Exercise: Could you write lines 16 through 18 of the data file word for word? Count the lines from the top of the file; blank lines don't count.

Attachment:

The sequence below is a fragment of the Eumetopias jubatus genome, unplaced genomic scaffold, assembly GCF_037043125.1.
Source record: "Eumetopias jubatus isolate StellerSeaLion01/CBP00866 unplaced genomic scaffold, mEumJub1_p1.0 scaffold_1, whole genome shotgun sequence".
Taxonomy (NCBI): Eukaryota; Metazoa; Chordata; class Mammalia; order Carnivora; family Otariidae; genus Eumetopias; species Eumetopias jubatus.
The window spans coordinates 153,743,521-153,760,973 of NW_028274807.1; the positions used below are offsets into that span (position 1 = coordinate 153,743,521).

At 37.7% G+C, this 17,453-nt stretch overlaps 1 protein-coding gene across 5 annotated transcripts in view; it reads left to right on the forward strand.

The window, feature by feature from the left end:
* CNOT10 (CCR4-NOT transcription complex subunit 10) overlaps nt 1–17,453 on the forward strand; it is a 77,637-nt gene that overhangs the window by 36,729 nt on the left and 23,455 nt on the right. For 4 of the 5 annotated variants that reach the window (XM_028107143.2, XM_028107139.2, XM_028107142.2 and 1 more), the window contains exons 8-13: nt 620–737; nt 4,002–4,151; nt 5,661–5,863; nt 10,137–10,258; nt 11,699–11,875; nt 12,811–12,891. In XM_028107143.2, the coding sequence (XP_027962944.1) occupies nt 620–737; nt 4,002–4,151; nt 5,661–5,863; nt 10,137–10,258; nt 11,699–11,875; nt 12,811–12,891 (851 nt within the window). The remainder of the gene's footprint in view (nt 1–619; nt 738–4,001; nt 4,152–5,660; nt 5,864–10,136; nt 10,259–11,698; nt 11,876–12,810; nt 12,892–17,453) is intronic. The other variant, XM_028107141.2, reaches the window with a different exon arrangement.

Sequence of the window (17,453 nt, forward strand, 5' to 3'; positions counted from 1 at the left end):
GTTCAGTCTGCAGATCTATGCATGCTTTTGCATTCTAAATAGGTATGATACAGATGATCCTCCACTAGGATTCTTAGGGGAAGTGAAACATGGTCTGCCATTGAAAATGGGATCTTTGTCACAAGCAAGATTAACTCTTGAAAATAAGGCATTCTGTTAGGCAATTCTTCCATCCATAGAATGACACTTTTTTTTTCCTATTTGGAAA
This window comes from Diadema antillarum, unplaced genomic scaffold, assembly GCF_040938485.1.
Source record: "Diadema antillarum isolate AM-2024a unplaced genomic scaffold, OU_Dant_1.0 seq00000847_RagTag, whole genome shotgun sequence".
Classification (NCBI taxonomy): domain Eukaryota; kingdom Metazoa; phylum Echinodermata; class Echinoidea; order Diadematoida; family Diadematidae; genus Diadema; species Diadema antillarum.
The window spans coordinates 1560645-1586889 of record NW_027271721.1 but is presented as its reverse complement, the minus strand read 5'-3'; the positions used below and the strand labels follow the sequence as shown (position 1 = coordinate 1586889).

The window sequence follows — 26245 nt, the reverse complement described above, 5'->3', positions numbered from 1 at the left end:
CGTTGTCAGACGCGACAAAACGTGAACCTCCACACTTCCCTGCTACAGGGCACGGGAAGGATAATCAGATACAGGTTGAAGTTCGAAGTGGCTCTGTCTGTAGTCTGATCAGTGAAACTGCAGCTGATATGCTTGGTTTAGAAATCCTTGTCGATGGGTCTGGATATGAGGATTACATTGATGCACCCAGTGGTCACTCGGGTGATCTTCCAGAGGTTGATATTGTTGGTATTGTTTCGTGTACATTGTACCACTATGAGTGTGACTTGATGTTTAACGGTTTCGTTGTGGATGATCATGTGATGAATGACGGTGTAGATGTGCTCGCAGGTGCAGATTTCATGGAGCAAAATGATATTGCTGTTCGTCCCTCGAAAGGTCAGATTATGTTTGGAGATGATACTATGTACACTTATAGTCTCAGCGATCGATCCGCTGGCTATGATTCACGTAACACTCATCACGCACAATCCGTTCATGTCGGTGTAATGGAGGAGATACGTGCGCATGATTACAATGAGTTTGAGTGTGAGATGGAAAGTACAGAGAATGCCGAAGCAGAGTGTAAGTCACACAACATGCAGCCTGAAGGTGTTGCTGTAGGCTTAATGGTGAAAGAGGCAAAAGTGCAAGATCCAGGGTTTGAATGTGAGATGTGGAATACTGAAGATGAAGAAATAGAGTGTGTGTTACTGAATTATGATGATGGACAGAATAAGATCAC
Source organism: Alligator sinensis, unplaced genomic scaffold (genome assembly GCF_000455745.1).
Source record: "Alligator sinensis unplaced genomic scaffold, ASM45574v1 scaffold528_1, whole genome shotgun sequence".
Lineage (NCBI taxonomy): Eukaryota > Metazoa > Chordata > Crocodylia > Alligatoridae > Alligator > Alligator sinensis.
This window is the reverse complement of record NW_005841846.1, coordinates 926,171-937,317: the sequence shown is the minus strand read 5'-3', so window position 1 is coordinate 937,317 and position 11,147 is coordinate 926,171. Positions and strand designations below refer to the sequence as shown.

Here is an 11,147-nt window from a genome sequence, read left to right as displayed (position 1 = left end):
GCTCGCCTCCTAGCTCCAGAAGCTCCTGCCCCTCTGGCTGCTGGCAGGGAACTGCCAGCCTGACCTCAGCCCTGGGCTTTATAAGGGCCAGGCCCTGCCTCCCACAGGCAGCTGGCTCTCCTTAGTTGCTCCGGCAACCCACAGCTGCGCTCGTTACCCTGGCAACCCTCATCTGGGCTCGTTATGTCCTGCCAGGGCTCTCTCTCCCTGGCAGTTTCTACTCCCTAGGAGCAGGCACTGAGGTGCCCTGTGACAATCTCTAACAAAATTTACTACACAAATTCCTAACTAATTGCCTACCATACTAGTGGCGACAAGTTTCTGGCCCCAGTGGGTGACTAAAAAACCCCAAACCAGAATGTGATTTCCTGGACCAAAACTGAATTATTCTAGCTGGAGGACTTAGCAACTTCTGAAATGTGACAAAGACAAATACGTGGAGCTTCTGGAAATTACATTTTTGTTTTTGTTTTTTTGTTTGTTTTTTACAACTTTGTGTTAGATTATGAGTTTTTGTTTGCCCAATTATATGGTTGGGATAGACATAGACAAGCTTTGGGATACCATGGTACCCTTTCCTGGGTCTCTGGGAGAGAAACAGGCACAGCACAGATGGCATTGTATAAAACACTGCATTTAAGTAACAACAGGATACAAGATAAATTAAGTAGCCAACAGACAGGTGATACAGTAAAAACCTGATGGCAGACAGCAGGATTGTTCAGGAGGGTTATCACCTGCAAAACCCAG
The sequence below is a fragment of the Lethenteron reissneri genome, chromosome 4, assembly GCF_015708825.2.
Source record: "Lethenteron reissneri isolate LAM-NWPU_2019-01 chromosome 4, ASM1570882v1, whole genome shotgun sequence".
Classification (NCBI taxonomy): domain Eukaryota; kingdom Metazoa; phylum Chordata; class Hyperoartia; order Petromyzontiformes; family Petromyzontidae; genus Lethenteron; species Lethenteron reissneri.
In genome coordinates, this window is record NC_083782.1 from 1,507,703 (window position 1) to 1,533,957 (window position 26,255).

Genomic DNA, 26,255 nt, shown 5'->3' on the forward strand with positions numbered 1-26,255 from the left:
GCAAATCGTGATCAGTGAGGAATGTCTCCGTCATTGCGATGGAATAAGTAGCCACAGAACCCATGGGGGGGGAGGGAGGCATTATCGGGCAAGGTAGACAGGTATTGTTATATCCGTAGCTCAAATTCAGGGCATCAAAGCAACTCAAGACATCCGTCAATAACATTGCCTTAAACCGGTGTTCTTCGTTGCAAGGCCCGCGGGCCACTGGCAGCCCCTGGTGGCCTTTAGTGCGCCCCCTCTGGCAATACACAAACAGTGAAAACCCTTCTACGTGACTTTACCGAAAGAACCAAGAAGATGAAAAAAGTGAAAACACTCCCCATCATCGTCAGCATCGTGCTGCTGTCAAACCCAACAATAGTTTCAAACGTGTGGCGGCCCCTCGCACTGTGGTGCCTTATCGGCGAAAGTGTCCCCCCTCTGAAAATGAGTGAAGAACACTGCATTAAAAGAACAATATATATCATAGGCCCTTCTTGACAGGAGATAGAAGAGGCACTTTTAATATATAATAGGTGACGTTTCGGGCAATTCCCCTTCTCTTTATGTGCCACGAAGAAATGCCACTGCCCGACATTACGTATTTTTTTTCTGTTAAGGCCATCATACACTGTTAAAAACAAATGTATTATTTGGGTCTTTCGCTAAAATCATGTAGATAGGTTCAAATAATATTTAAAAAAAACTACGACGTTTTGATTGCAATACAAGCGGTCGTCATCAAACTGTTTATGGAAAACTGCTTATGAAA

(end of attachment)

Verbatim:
Source organism: Alligator sinensis, unplaced genomic scaffold (genome assembly GCF_000455745.1).
Source record: "Alligator sinensis unplaced genomic scaffold, ASM45574v1 scaffold528_1, whole genome shotgun sequence".
Lineage (NCBI taxonomy): Eukaryota > Metazoa > Chordata > Crocodylia > Alligatoridae > Alligator > Alligator sinensis.